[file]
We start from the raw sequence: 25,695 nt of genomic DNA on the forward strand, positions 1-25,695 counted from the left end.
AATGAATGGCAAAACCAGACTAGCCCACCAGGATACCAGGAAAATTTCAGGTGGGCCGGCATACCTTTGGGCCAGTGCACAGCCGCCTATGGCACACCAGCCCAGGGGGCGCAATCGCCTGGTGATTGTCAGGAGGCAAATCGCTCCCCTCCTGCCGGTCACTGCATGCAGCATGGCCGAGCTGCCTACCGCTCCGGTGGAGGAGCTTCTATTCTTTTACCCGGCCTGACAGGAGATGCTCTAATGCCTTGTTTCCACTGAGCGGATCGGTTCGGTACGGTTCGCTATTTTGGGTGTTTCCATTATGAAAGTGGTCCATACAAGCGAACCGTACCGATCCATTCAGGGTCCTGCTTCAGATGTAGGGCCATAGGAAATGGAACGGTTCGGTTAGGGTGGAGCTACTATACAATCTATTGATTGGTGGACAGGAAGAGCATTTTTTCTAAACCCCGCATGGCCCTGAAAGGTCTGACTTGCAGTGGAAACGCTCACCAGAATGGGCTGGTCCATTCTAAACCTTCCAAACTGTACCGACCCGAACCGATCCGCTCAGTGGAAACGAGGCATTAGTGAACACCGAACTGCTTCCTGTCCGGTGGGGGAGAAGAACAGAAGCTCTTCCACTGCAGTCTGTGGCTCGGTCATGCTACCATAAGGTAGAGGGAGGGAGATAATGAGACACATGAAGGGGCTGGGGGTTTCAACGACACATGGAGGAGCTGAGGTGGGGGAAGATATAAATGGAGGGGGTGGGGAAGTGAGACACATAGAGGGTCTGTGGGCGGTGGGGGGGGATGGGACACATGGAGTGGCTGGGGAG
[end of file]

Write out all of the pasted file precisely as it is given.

We start from the raw sequence: 25,695 nt of genomic DNA on the forward strand, positions 1-25,695 counted from the left end.
AATGAATGGCAAAACCAGACTAGCCCACCAGGATACCAGGAAAATTTCAGGTGGGCCGGCATACCTTTGGGCCAGTGCACAGCCGCCTATGGCACACCAGCCCAGGGGGCGCAATCGCCTGGTGATTGTCAGGAGGCAAATCGCTCCCCTCCTGCCGGTCACTGCATGCAGCATGGCCGAGCTGCCTACCGCTCCGGTGGAGGAGCTTCTATTCTTTTACCCGGCCTGACAGGAGATGCTCTAATGCCTTGTTTCCACTGAGCGGATCGGTTCGGTACGGTTCGCTATTTTGGGTGTTTCCATTATGAAAGTGGTCCATACAAGCGAACCGTACCGATCCATTCAGGGTCCTGCTTCAGATGTAGGGCCATAGGAAATGGAACGGTTCGGTTAGGGTGGAGCTACTATACAATCTATTGATTGGTGGACAGGAAGAGCATTTTTTCTAAACCCCGCATGGCCCTGAAAGGTCTGACTTGCAGTGGAAACGCTCACCAGAATGGGCTGGTCCATTCTAAACCTTCCAAACTGTACCGACCCGAACCGATCCGCTCAGTGGAAACGAGGCATTAGTGAACACCGAACTGCTTCCTGTCCGGTGGGGGAGAAGAACAGAAGCTCTTCCACTGCAGTCTGTGGCTCGGTCATGCTACCATAAGGTAGAGGGAGGGAGATAATGAGACACATGAAGGGGCTGGGGGTTTCAACGACACATGGAGGAGCTGAGGTGGGGGAAGATATAAATGGAGGGGGTGGGGAAGTGAGACACATAGAGGGTCTGTGGGCGGTGGGGGGGGATGGGACACATGGAGTGGCTGGGGAG